Psychiatric disorders: sleep disorder.
Reproductive system and breast disorders: breast engorgement, breast tenderness/breast pain, retrograde ejaculation.
Respiratory, thoracic and mediastinal disorders: nasal congestion, pharyngolaryngeal pain, pneumonia aspiration.
Skin and subcutaneous tissue disorders: rash papular.
Vascular disorders: hypotension, ischemia.
Postmarketing Experience: The following adverse reactions have been identified during postapproval use of paliperidone; because these reactions were reported voluntarily from a population of uncertain size, it is not always possible to reliably estimate their frequency or establish a causal relationship to drug exposure: angioedema, ileus, swollen tongue, thrombotic thrombocytopenic purpura, urinary incontinence, and urinary retention.
Cases of anaphylactic reaction after injection with the 1-month paliperidone palmitate extended-release suspension have been reported during postmarketing experience in patients who have previously tolerated oral risperidone or oral paliperidone.
Paliperidone is the major active metabolite of risperidone. Adverse reactions reported with oral risperidone and risperidone long-acting injection can be found in the Adverse Reactions sections of the package inserts for those products.
Drug Interactions
Drugs Having Clinically Important Interactions with INVEGA TRINZA: Because paliperidone palmitate is hydrolyzed to paliperidone (see Pharmacology: Pharmacokinetics under Actions), results from studies with oral paliperidone should be taken into consideration when assessing drug-drug interaction potential. In addition, consider the 3-month dosing interval and long half-life of INVEGA TRINZA (see Administration Instructions under Dosage & Administration and Pharmacology: Pharmacokinetics under Actions). (See Table 11.)

Click on icon to see table/diagram/image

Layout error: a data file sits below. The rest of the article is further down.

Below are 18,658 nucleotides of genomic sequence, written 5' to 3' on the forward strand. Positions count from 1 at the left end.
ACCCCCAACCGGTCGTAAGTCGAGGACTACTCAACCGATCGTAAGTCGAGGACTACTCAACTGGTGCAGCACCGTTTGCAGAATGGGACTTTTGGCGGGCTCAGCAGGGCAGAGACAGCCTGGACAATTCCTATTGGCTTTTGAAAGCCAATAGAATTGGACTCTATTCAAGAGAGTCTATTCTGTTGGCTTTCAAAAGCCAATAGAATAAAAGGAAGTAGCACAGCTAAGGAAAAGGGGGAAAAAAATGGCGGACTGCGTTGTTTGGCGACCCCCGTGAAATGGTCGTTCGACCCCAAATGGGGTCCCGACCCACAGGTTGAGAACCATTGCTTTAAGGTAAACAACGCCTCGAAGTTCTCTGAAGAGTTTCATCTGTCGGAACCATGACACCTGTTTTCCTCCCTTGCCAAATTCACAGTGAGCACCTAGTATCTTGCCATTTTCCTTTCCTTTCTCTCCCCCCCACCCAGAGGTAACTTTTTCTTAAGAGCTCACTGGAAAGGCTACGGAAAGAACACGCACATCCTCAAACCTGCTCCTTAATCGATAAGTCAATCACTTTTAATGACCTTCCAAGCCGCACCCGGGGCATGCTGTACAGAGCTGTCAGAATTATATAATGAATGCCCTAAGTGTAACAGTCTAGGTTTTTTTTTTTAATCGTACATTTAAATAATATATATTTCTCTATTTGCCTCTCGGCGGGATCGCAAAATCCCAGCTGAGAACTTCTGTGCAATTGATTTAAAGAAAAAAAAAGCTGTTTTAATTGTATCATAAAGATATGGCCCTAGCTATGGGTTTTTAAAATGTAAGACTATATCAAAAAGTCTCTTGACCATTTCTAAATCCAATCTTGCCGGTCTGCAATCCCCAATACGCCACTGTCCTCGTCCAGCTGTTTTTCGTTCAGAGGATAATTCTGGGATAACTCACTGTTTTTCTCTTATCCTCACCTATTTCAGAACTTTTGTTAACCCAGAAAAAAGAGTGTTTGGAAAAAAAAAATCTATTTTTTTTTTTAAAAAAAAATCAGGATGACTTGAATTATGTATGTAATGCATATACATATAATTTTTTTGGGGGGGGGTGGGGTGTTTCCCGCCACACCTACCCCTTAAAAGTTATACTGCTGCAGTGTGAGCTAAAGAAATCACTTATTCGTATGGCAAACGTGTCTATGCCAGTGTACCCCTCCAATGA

Drugs Having No Clinically Important Interactions with INVEGA TRINZA: Based on pharmacokinetic studies with oral paliperidone, no dosage adjustment of INVEGA TRINZA is required when administered concomitantly with valproate (see Pharmacology: Pharmacokinetics under Actions). Additionally, no dosage adjustment is necessary for valproate when co-administered with INVEGA TRINZA (see Pharmacology: Pharmacokinetics under Actions).
Pharmacokinetic interaction between lithium and INVEGA TRINZA is unlikely.
Paliperidone is not expected to cause clinically important pharmacokinetic interactions with drugs that are metabolized by cytochrome P450 isozymes. In vitro studies indicate that CYP2D6 and CYP3A4 may be involved in paliperidone metabolism; however, there is no evidence in vivo that inhibitors of these enzymes significantly affect the metabolism of paliperidone. Paliperidone is not a substrate of CYP1A2, CYP2A6, CYP2C9, and CYP2C19; an interaction with inhibitors or inducers of these isozymes is unlikely. (See Pharmacology: Pharmacokinetics under Actions.)
Caution For Usage
Instructions for Use: Administer every 3 months.
Shake syringe vigorously for at least 15 seconds.
For intramuscular injection only. Do not administer by any other route.
Important: INVEGA TRINZA should be administered by a healthcare professional as a single injection. DO NOT divide dose into multiple injections.
INVEGA TRINZA is intended for intramuscular use only. Inject slowly, deep into the muscle taking care to avoid injection into a blood vessel.
Read complete instructions prior to use.
Dosing: This medication should be administered once every 3 months.
Preparation: Peel off tab label from the syringe and place in patient record.